"The End of the World is Nigh" for sandwich boards in London's West End
mchawk | July 11, 2008 at 02:05 pmby
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Westminster City Council will use new legislation to remove sandwich boards and advertising placards permanently from the streets next month. Under the new laws, sandwich-board men and the companies they advertise face fines of up to £2,500 if they fail to comply with the ban.
On any given day, more than 100 portable signs are carried through London’s leading shopping streets. The workers who wield them are often paid as little as £4 an hour to stand for up to ten hours promoting anything from sports sales to restaurants and language schools.
Charity fundraisers and religious preachers, familiar sights around Oxford, Regent and Bond Streets, will be confined to designated areas.Daniel Astaire, a Westminster councillor, said that “cheap and ugly” signs were blighting areas such as Oxford Street and Covent Garden. “This is a world-class city, not a junk yard. No one wants to fight their way past neon-coloured makeshift signs.”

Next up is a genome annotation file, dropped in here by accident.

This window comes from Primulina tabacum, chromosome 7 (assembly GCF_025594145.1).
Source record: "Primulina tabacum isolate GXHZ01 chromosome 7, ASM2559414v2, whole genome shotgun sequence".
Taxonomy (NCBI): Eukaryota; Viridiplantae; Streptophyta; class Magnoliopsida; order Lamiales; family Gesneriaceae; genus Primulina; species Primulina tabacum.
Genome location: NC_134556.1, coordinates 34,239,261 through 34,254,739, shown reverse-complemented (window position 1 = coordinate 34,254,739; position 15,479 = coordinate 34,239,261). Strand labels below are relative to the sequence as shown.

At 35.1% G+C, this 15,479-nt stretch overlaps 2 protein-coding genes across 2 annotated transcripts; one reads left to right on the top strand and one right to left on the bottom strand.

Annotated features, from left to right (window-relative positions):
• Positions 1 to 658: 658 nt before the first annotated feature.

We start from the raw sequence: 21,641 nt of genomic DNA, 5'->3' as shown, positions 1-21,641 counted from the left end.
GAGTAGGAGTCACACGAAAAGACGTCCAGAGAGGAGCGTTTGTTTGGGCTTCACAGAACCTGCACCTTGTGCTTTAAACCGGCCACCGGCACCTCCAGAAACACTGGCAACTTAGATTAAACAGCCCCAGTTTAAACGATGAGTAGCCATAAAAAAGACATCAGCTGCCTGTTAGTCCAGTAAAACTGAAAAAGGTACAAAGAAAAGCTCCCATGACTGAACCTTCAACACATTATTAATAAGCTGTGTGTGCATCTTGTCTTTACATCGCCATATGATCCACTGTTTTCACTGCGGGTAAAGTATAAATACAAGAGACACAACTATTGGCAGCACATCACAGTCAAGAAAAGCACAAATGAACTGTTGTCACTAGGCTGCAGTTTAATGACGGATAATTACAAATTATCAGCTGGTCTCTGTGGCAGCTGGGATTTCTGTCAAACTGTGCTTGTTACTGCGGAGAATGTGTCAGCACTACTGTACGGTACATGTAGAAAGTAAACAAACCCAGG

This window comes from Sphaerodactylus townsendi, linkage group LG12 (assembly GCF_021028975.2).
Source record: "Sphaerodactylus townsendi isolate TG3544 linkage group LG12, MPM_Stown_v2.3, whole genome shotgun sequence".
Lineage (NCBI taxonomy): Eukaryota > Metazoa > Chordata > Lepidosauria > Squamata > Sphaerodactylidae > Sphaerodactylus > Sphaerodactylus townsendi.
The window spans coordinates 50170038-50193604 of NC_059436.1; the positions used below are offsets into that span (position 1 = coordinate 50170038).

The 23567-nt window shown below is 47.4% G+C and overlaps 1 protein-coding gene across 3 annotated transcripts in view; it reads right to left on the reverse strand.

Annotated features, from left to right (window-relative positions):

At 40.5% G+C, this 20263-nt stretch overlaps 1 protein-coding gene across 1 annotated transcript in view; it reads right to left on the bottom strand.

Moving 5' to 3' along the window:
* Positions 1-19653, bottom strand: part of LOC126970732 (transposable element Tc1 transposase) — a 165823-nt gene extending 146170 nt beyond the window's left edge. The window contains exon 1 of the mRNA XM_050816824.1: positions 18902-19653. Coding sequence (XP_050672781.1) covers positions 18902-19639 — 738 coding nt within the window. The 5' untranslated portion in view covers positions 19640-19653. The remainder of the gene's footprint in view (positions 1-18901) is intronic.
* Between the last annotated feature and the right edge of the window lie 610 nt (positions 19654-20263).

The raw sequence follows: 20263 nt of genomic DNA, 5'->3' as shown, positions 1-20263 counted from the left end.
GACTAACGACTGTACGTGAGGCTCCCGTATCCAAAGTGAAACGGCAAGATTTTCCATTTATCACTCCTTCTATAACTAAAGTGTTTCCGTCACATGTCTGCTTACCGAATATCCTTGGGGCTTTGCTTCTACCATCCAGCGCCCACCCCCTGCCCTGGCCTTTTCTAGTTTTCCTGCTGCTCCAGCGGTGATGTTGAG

The change is part of a £10 million plan, spearheaded by New West End Company, a retailer association, to improve the ambience of the shopping district. Other moves include improving access for pedestrians, creating open spaces away from shops, reducing crime and providing better street lighting. Richard Dickinson, the association’s chief executive, said that a “zero-tolerance” strategy towards advertising placards was a necessary measure to compete with sophisticated shopping districts abroad.
For the more human side to the story, read reporter Fiona Hamilton's story: Sandwich-board advertising is no easy job.
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